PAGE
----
You first have to ask yourself whether there's something about Racket that's a linguistic win for you -- say, you really benefit from the first-rate support for domain specific languages, or from having a very powerful Lisp family extension language, or you're doing nontrivial symbolic computation.

(My favorite example of this is from a public statement from ITA Software, who, paraphrased and IIRC, used the power of a Lisp to build a new node in the existing mainframe airline reservation system network, and they believed the only way it was possible was with a Lisp.)

That win from Racket has to be big enough you're willing to put in more effort on other aspects -- to figure out how to get Racket to do things for which you could easily find an off-the-shelf solution in some other language/platform.

If there's not that linguistic win, then you're better off using a more popular platform.

If there might be that win, rest of this email is more details...

Here's an example of the work: As a consultant, when I had to add a mobile app to one large and complex server-centric system that's implemented in Racket (and which had, speaking vaguely, a meta-model layer)... what I ended up doing was have the server generate the JS/HTML/CSS/etc. for an HTML5 app, from the current state of the meta-model. In this case, I did it as HTML5 Offline stuff, including app updating, although I kept PhoneGap/Cordova as a backup plan. Racket made this possible, because doing the generation was nontrivial, plus SXML is great for complicated HTML generation. It was painful, partly because of the necessarily complicated nature of the system (no fault of Racket; you'd have this in any language, and it would probably be even harder there), and partly because Web apps are fundamentally an architectural mess right now (not Racket's fault, but bypassing Web technology and writing direct in Racket, with a nice UI toolkit, would've been much better).

To go back to your Desktop/Mobile/Server bullets, briefly and off-the-cuff:

* Desktop: Take a look at DrRacket on Windows/Mac/Linux, for a cross-platform desktop GUI app, from one source. You can get a little more appearance polish and contemporary behavior, with work. The standard widgets are basic, plus a decent text editor one. Not everything you see in DrRacket is easily reusable functionality. When the standard widgets don't do what you need, there is a canvas, and some 3D support, so you can do *most* things, with some work.

* Mobile: This might see an improvement, in the future. Matthew Flatt is doing hard reworking of the guts of Racket right now, and it's conceivable that sometime after, Racket could have a viable backend for targeting JS or Web Assembly. For now, on Android, it's possible that Jay MacCarthy's recent work using Android NDK(?) might do what you need, although I think it's been focused on a particular user's needs. I'd avoid the other education-oriented stuff. Other than that, I think you're probably using any JS/HTML/CSS stack stuff talking to Racket Web services, and possibly having Racket help generate the JS/HTML/CSS.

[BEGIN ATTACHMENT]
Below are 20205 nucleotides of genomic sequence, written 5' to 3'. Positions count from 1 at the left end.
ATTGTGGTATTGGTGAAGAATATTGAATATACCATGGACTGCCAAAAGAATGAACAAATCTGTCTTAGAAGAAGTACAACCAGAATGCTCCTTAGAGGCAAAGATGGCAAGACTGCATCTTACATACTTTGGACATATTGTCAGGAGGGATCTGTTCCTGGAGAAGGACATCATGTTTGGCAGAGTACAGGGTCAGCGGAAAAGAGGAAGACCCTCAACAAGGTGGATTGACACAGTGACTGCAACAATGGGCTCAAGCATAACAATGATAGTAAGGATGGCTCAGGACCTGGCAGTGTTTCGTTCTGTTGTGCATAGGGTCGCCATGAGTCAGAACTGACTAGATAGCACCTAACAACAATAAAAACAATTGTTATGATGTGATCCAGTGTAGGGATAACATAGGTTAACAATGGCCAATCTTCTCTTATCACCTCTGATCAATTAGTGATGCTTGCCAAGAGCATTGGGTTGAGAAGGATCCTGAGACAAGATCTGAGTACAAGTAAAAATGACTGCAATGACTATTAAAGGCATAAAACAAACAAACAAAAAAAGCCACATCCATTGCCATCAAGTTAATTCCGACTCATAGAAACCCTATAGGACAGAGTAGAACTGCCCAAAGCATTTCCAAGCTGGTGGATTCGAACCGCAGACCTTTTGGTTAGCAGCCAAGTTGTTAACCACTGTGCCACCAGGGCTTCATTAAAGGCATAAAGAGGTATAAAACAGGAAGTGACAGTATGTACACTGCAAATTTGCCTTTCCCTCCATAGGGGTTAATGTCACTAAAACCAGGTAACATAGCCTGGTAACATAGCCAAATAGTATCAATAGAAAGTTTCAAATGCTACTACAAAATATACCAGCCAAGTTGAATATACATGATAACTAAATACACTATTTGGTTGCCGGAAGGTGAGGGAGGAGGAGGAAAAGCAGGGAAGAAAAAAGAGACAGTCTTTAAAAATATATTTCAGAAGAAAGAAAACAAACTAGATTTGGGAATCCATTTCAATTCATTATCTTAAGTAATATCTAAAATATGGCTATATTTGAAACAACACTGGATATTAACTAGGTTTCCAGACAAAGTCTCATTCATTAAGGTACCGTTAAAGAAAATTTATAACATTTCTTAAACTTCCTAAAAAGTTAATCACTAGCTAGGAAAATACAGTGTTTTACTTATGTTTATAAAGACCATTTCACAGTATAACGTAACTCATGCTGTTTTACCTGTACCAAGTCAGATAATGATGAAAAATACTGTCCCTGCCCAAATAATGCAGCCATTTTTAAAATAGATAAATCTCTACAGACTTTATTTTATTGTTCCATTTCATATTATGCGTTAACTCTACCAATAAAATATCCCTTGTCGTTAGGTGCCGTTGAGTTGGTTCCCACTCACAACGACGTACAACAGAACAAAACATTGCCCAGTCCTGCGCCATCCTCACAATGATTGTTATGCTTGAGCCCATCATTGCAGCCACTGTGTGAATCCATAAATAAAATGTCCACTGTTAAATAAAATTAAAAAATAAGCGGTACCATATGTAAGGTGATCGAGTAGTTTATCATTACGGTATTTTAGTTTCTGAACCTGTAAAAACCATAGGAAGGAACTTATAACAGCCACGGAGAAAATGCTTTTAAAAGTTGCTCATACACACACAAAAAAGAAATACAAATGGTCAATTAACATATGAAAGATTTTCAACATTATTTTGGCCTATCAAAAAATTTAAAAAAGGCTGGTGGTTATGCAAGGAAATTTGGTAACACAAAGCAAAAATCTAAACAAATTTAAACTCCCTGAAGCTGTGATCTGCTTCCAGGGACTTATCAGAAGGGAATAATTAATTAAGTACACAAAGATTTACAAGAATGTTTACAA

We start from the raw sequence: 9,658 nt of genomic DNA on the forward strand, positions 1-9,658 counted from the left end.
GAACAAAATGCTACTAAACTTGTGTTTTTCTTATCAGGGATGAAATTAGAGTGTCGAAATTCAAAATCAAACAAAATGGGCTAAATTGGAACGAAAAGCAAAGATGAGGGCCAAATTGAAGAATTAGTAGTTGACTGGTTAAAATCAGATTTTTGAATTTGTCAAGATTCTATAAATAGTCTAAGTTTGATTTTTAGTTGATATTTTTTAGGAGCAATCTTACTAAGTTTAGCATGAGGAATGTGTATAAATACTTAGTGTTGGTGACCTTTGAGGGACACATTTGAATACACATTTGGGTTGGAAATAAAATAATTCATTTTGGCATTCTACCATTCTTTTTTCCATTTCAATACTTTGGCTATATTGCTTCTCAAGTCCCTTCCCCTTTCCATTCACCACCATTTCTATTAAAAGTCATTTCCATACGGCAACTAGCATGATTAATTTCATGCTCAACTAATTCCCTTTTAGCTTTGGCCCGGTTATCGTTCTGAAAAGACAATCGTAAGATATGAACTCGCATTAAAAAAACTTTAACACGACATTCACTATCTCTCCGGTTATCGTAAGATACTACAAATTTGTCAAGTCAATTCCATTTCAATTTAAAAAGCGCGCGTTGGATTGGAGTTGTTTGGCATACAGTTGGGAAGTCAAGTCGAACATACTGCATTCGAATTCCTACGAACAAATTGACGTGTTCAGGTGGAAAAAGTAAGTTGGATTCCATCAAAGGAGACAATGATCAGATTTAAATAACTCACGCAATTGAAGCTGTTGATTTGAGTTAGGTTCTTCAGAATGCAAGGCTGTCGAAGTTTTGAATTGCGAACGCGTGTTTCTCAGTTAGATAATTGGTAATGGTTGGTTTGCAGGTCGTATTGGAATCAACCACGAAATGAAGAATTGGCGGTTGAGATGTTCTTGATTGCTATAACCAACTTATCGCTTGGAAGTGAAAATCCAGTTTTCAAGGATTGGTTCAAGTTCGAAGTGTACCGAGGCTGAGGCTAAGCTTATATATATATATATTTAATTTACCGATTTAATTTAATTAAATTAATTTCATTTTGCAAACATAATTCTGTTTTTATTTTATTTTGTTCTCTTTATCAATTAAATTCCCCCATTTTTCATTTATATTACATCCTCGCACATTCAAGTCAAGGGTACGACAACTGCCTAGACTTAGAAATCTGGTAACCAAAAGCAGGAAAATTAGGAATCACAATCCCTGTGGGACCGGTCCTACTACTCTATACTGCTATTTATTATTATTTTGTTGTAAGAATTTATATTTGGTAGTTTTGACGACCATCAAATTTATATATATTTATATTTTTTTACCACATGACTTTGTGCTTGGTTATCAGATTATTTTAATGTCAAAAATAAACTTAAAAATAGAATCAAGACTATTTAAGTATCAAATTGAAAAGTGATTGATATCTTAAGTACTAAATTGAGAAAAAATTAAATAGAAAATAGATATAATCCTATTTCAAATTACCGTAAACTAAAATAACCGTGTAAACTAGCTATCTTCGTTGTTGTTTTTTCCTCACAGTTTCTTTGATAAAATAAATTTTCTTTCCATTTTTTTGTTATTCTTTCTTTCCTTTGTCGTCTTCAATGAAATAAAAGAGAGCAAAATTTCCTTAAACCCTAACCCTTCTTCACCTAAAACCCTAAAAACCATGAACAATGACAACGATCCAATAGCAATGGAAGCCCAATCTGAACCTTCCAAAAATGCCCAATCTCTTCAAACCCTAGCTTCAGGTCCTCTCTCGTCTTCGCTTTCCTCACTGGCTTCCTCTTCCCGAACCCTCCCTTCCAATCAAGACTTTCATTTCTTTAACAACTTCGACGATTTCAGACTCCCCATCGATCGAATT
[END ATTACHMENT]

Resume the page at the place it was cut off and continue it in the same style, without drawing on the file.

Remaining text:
* Server: This is most of what I've been doing as a consultant for many years. There is a lot of rolling your own, but you can get it to do what you need. For example, when a large system in Racket wanted to move to AWS, and do some unusual things, I had to implement the S3 integration from scratch, and do some things to help move server and SQL to EC2, but it was doable, and I could also do the unusual things. That AWS setup ended up being the first ever to get a particular fancy certification (I can't take credit for that). In that example, the customer couldn't just install a new platform version or add-on that suddenly makes everything they needed to do work on this newfangled cloud thing, but, at the same time, they weren't captive to some off-the-shelf platform, and had the ability to do what they needed to do, and on their timetable.

Another thing to be aware of is that, right now, I don't think anyone is currently advancing Racket for industry work. So, for the foreseeable future, you'll probably be rolling your own a lot, which can be good and bad.

Of course, as a technical consultant who prefers to work in Racket, I'm interested in a lot more industry uses of Racket happening, since that means some would likely pay me for advising, doing some of the architecture and/or trickier development work, and helping to fix problems that crop up elsewhere. One thing I don't do is sales of the platform. :)

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